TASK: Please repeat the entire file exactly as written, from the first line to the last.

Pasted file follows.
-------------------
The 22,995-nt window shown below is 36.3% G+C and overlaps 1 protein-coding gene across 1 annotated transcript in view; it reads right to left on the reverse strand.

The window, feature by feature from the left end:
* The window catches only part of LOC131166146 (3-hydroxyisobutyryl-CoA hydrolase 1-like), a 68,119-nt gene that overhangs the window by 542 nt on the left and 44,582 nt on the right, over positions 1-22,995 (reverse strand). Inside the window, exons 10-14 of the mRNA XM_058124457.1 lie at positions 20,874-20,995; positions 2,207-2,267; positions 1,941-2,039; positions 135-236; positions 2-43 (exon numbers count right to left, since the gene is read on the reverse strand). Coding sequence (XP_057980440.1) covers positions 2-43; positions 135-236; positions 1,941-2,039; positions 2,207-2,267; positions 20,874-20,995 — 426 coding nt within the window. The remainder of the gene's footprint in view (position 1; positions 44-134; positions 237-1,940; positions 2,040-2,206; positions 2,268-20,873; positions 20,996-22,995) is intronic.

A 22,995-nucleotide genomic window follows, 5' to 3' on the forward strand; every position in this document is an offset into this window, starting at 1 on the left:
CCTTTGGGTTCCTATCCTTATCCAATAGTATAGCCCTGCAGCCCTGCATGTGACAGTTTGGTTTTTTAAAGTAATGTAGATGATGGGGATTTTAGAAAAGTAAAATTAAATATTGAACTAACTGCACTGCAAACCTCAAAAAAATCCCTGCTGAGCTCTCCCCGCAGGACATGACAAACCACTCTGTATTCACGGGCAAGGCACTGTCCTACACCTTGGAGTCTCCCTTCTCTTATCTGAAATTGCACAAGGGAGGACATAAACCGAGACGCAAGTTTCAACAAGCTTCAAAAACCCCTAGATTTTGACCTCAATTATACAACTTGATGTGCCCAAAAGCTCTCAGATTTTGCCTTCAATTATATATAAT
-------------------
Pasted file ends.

The 22,995-nt window shown below is 36.3% G+C and overlaps 1 protein-coding gene across 1 annotated transcript in view; it reads right to left on the reverse strand.

The window, feature by feature from the left end:
* The window catches only part of LOC131166146 (3-hydroxyisobutyryl-CoA hydrolase 1-like), a 68,119-nt gene that overhangs the window by 542 nt on the left and 44,582 nt on the right, over positions 1-22,995 (reverse strand). Inside the window, exons 10-14 of the mRNA XM_058124457.1 lie at positions 20,874-20,995; positions 2,207-2,267; positions 1,941-2,039; positions 135-236; positions 2-43 (exon numbers count right to left, since the gene is read on the reverse strand). Coding sequence (XP_057980440.1) covers positions 2-43; positions 135-236; positions 1,941-2,039; positions 2,207-2,267; positions 20,874-20,995 — 426 coding nt within the window. The remainder of the gene's footprint in view (position 1; positions 44-134; positions 237-1,940; positions 2,040-2,206; positions 2,268-20,873; positions 20,996-22,995) is intronic.

A 22,995-nucleotide genomic window follows, 5' to 3' on the forward strand; every position in this document is an offset into this window, starting at 1 on the left:
CCTTTGGGTTCCTATCCTTATCCAATAGTATAGCCCTGCAGCCCTGCATGTGACAGTTTGGTTTTTTAAAGTAATGTAGATGATGGGGATTTTAGAAAAGTAAAATTAAATATTGAACTAACTGCACTGCAAACCTCAAAAAAATCCCTGCTGAGCTCTCCCCGCAGGACATGACAAACCACTCTGTATTCACGGGCAAGGCACTGTCCTACACCTTGGAGTCTCCCTTCTCTTATCTGAAATTGCACAAGGGAGGACATAAACCGAGACGCAAGTTTCAACAAGCTTCAAAAACCCCTAGATTTTGACCTCAATTATACAACTTGATGTGCCCAAAAGCTCTCAGATTTTGCCTTCAATTATATATAAT